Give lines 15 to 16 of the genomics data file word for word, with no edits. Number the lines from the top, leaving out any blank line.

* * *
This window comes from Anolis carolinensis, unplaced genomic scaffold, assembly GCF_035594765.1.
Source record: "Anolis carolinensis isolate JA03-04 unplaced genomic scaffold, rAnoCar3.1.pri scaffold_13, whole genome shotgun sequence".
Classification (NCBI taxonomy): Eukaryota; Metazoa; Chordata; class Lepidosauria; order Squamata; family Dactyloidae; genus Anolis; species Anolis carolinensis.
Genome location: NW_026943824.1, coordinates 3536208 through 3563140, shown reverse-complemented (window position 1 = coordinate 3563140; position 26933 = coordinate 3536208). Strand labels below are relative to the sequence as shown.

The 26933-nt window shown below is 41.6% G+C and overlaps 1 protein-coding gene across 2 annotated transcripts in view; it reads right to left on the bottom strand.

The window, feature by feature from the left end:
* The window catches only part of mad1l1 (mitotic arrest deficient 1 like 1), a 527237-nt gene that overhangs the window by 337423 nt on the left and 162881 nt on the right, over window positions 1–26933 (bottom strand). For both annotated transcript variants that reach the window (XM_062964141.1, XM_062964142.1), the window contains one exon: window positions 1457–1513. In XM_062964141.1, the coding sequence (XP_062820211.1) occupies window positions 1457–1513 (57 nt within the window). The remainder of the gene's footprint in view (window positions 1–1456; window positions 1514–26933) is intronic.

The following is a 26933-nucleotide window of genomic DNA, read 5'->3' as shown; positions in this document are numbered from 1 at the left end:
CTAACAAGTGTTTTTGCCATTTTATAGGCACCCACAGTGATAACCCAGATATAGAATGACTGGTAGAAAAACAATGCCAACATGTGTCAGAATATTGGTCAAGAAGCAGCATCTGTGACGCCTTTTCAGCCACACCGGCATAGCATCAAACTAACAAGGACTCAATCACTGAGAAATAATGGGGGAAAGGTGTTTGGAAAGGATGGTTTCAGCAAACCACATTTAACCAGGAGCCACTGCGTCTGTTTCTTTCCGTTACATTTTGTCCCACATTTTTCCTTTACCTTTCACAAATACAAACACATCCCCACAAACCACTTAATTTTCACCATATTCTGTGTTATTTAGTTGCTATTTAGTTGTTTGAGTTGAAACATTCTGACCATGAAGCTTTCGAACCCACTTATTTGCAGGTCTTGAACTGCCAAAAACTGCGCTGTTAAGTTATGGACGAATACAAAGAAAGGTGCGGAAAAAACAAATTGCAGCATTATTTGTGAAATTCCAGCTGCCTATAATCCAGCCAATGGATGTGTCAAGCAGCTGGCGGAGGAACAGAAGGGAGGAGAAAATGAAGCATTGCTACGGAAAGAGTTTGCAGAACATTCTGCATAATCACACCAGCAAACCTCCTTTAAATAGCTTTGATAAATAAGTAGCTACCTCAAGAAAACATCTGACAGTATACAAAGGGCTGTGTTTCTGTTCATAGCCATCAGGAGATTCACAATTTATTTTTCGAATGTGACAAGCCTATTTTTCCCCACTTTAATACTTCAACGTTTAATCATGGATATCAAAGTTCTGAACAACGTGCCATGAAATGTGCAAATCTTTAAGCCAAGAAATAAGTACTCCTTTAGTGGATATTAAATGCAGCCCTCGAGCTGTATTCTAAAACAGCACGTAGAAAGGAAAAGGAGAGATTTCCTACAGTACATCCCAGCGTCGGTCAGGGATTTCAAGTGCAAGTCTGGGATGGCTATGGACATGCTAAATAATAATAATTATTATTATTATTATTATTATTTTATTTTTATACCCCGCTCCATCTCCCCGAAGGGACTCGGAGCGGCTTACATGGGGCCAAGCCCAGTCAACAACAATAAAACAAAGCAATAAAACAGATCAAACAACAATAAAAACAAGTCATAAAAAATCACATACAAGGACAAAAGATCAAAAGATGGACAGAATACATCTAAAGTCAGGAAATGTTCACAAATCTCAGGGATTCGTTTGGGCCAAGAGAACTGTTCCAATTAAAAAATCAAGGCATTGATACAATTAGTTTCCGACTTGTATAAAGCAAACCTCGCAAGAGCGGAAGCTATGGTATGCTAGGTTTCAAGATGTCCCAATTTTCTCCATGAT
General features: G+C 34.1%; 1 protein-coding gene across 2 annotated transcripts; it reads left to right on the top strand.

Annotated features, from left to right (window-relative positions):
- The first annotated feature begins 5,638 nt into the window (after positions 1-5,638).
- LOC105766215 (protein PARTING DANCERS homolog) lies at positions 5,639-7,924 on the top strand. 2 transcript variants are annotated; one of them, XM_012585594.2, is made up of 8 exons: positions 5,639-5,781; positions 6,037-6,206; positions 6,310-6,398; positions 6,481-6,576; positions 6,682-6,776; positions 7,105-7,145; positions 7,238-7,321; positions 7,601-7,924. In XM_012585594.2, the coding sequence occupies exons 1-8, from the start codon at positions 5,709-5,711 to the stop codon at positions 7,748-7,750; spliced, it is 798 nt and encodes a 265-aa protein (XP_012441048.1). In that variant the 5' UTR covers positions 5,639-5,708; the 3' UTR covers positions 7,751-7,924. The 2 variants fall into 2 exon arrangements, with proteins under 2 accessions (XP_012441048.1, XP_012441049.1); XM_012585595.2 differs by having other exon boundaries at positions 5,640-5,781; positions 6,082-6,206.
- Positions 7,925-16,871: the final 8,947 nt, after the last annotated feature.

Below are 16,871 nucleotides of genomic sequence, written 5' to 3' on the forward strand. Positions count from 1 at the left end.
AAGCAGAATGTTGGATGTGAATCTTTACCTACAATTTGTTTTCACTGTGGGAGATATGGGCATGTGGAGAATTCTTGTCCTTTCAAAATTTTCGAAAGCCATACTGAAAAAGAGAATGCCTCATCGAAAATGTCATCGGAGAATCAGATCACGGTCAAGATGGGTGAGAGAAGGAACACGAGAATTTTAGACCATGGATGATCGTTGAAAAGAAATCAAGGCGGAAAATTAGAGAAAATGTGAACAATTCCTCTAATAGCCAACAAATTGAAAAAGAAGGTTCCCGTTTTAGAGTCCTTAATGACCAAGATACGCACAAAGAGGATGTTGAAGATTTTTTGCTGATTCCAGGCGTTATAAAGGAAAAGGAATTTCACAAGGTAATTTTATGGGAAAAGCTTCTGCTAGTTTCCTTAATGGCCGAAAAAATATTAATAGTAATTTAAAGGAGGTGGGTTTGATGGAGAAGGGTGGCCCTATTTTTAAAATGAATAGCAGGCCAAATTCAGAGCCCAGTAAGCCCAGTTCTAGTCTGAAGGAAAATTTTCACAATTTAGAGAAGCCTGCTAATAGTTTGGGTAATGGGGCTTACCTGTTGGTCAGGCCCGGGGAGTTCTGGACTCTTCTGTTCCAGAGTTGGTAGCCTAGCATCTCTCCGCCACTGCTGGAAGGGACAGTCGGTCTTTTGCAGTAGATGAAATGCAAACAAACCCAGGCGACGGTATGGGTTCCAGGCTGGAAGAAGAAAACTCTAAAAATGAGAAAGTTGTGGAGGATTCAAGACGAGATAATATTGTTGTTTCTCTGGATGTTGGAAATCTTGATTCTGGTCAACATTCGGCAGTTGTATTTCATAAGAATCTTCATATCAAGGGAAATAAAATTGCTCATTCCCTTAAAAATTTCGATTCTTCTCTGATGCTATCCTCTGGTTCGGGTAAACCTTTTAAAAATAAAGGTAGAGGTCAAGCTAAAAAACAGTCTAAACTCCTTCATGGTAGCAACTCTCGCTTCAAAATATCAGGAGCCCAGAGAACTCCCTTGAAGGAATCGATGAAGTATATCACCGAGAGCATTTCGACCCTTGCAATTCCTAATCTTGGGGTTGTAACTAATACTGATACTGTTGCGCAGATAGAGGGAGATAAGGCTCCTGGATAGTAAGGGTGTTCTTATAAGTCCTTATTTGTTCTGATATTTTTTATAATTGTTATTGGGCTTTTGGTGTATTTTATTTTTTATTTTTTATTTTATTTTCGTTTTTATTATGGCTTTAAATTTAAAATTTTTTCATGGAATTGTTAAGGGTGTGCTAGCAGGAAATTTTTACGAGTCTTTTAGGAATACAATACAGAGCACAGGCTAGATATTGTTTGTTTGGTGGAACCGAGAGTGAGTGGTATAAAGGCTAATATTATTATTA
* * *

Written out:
Below are 16,871 nucleotides of genomic sequence, written 5' to 3' on the forward strand. Positions count from 1 at the left end.
AAGCAGAATGTTGGATGTGAATCTTTACCTACAATTTGTTTTCACTGTGGGAGATATGGGCATGTGGAGAATTCTTGTCCTTTCAAAATTTTCGAAAGCCATACTGAAAAAGAGAATGCCTCATCGAAAATGTCATCGGAGAATCAGATCACGGTCAAGATGGGTGAGAGAAGGAACACGAGAATTTTAGACCATGGATGATCGTTGAAAAGAAATCAAGGCGGAAAATTAGAGAAAATGTGAACAATTCCTCTAATAGCCAACAAATTGAAAAAGAAGGTTCCCGTTTTAGAGTCCTTAATGACCAAGATACGCACAAAGAGGATGTTGAAGATTTTTTGCTGATTCCAGGCGTTATAAAGGAAAAGGAATTTCACAAGGTAATTTTATGGGAAAAGCTTCTGCTAGTTTCCTTAATGGCCGAAAAAATATTAATAGTAATTTAAAGGAGGTGGGTTTGATGGAGAAGGGTGGCCCTATTTTTAAAATGAATAGCAGGCCAAATTCAGAGCCCAGTAAGCCCAGTTCTAGTCTGAAGGAAAATTTTCACAATTTAGAGAAGCCTGCTAATAGTTTGGGTAATGGGGCTTACCTGTTGGTCAGGCCCGGGGAGTTCTGGACTCTTCTGTTCCAGAGTTGGTAGCCTAGCATCTCTCCGCCACTGCTGGAAGGGACAGTCGGTCTTTTGCAGTAGATGAAATGCAAACAAACCCAGGCGACGGTATGGGTTCCAGGCTGGAAGAAGAAAACTCTAAAAATGAGAAAGTTGTGGAGGATTCAAGACGAGATAATATTGTTGTTTCTCTGGATGTTGGAAATCTTGATTCTGGTCAACATTCGGCAGTTGTATTTCATAAGAATCTTCATATCAAGGGAAATAAAATTGCTCATTCCCTTAAAAATTTCGATTCTTCTCTGATGCTATCCTCTGGTTCGGGTAAACCTTTTAAAAATAAAGGTAGAGGTCAAGCTAAAAAACAGTCTAAACTCCTTCATGGTAGCAACTCTCGCTTCAAAATATCAGGAGCCCAGAGAACTCCCTTGAAGGAATCGATGAAGTATATCACCGAGAGCATTTCGACCCTTGCAATTCCTAATCTTGGGGTTGTAACTAATACTGATACTGTTGCGCAGATAGAGGGAGATAAGGCTCCTGGATAGTAAGGGTGTTCTTATAAGTCCTTATTTGTTCTGATATTTTTTATAATTGTTATTGGGCTTTTGGTGTATTTTATTTTTTATTTTTTATTTTATTTTCGTTTTTATTATGGCTTTAAATTTAAAATTTTTTCATGGAATTGTTAAGGGTGTGCTAGCAGGAAATTTTTACGAGTCTTTTAGGAATACAATACAGAGCACAGGCTAGATATTGTTTGTTTGGTGGAACCGAGAGTGAGTGGTATAAAGGCTAATATTATTATTA